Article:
Ghazal 195, Verse 2


samajh is me;N kotaahii-e nashv-o-numaa ;Gaalib
agar gul sarv ke qaamat pah pairaahan nah ho jaave

1) consider that in this season there's a shortfall of growth and flourishing, Ghalib
2) if the rose would not become a robe/mantle for the stature of the cypress


nashv : 'Intoxication, drunkenness; exhilaration (from wine, &c.), hilarity'. (Platts p.1141)


namaa or numaa : 'Growing; increasing; rising; growth; increase; rise'. (Platts p.1153)


numaa : 'Showing, exhibiting, pointing out;—showing itself, appearing'. (Platts p.1153)


nushv-o-namaa : 'Growth and increase'. (Steingass p.1404)


nashv-numaa : 'Growing up'. (Steingass p.1405)


What a remarkable exaggeration, such that within the scope of the exaggeration he's shown an attractive vision too! But by the rose becoming a robe for the stature of the cypress is meant not that one rose would grow so tall that it would become the cypress's robe, but rather the author's intention is that the branches of the rose should so flourish that they would become wrapped around the cypress and cause it to wear a robe of flowers. And in this exaggeration there's the excellence that nothing impossible is necessary.

And if by 'rose' one rose would be intended, then the exaggeration moves toward impossibility, and this is a fault in exaggeration, and this fault has always been described by writers as a fault, but the poets of Persia and Hind perhaps consider it a verbal device, and don't avoid it. Everybody has been heard committing this fault. The late author himself takes no care against speaking of impossibilities [mu;haal-go))ii]; for example, we've seen this verse: {120,5}. That is, she's so blood-shedding that her horse swims in a river of blood. It's only impossible exaggeration. [Further discussion, with examples from Vazir, Nasikh, and Momin.] (219-21)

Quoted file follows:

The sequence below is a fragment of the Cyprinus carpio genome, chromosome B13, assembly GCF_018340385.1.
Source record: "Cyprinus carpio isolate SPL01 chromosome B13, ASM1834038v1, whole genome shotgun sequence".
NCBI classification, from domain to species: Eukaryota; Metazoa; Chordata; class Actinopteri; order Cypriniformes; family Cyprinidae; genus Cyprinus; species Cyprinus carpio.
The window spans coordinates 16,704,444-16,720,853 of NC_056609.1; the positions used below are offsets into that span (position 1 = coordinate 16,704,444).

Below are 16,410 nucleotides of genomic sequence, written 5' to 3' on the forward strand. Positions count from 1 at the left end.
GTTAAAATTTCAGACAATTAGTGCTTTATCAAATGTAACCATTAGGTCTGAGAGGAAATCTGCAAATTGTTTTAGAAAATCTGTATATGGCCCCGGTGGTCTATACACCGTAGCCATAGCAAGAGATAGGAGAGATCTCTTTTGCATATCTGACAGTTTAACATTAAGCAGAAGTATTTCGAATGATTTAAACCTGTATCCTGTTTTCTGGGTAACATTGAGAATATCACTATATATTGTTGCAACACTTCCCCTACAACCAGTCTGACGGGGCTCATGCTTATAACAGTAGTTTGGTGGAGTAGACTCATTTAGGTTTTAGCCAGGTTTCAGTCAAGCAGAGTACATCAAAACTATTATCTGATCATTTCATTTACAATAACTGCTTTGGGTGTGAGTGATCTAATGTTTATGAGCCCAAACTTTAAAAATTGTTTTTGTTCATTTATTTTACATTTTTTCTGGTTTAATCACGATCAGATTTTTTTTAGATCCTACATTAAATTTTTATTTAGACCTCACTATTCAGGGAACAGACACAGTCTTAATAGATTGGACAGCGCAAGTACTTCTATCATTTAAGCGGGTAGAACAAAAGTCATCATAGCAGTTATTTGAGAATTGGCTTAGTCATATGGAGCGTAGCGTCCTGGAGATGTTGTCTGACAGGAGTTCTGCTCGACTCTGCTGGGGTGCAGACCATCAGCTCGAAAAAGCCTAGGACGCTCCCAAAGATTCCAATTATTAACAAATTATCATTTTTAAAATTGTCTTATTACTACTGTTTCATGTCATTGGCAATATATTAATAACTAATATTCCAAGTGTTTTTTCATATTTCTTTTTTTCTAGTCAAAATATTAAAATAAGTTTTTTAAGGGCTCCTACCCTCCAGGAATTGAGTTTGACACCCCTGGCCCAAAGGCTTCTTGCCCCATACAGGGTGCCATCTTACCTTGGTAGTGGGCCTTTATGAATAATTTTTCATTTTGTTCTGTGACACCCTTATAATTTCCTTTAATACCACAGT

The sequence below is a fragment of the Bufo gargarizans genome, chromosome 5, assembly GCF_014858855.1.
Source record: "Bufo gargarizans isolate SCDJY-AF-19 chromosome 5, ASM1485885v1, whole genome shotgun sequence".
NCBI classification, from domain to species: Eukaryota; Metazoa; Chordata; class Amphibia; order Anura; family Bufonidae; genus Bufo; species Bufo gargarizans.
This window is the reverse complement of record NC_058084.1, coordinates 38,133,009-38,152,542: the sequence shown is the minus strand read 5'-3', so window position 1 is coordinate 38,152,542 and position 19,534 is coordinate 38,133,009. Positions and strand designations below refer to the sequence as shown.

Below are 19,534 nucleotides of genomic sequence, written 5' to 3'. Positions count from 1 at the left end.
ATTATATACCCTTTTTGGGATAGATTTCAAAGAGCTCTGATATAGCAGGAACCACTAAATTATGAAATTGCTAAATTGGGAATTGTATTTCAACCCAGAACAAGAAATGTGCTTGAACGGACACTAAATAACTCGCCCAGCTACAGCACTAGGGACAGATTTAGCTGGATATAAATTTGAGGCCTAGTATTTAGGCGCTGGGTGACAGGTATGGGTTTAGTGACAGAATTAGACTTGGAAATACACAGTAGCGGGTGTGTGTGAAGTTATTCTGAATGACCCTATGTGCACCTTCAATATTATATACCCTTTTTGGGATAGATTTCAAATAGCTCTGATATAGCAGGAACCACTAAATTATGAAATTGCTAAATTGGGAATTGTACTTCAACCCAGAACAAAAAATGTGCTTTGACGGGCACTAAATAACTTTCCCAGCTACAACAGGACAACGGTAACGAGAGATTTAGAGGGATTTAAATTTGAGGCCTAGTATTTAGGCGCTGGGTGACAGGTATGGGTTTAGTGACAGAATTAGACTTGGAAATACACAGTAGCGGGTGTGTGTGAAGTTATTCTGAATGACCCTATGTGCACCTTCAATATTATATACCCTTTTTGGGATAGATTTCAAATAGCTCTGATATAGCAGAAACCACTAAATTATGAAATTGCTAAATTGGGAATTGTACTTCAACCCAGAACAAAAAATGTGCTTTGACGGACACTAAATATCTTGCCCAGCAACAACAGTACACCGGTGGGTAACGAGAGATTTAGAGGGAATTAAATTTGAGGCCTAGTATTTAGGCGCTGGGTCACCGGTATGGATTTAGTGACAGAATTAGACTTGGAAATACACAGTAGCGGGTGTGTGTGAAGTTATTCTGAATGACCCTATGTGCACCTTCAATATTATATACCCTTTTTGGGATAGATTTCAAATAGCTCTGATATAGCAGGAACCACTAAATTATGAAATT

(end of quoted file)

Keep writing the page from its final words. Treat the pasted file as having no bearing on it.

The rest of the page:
== Nazm page 219; Nazm page 220; Nazm page 221

Bekhud Dihlavi:

He says, 'Oh Ghalib, in the spring season one ought to consider it a shortfall of growth and flourishing, if the rose vines don't grow and spread and cause the cypress to wear a robe of flowers'. The extreme excellence of the thought and of the placing of the words is worthy of praise. (278)

Bekhud Mohani:

Oh Ghalib, if the branches of the roses don't grow and embrace the cypress and cause it to wear a colorful robe of flowers, then consider that there's a shortfall of growth and flourishing. That is, in growth and flourishing the springtime state is that from the abundance of roses the cypress would become rose-attired. (386)



Well, if there's something special going on in this verse, it eludes me. We're left with the 'rational' choice of a rose-vine twining so lavishly around a cypress that it becomes a robe, or the 'exaggerated' choice, denounced in advance (somewhat ambivalently) by Nazm, of a single gigantic rose becoming overwhelming enough to be a robe for a cypress. And I suppose the proverbial tallness of the cypress, and the idea of a 'shortfall' in growth, bounce off each other to a degree. There's also a small sound-play in the sequence of pah pai , which are almost homonyms.

So maybe it's just a 'spring is here!' kind of verse, and its charm is meant to lie in its exclamatory, inshaa))iyah structure and perhaps its mood. But it's still pretty forgettable.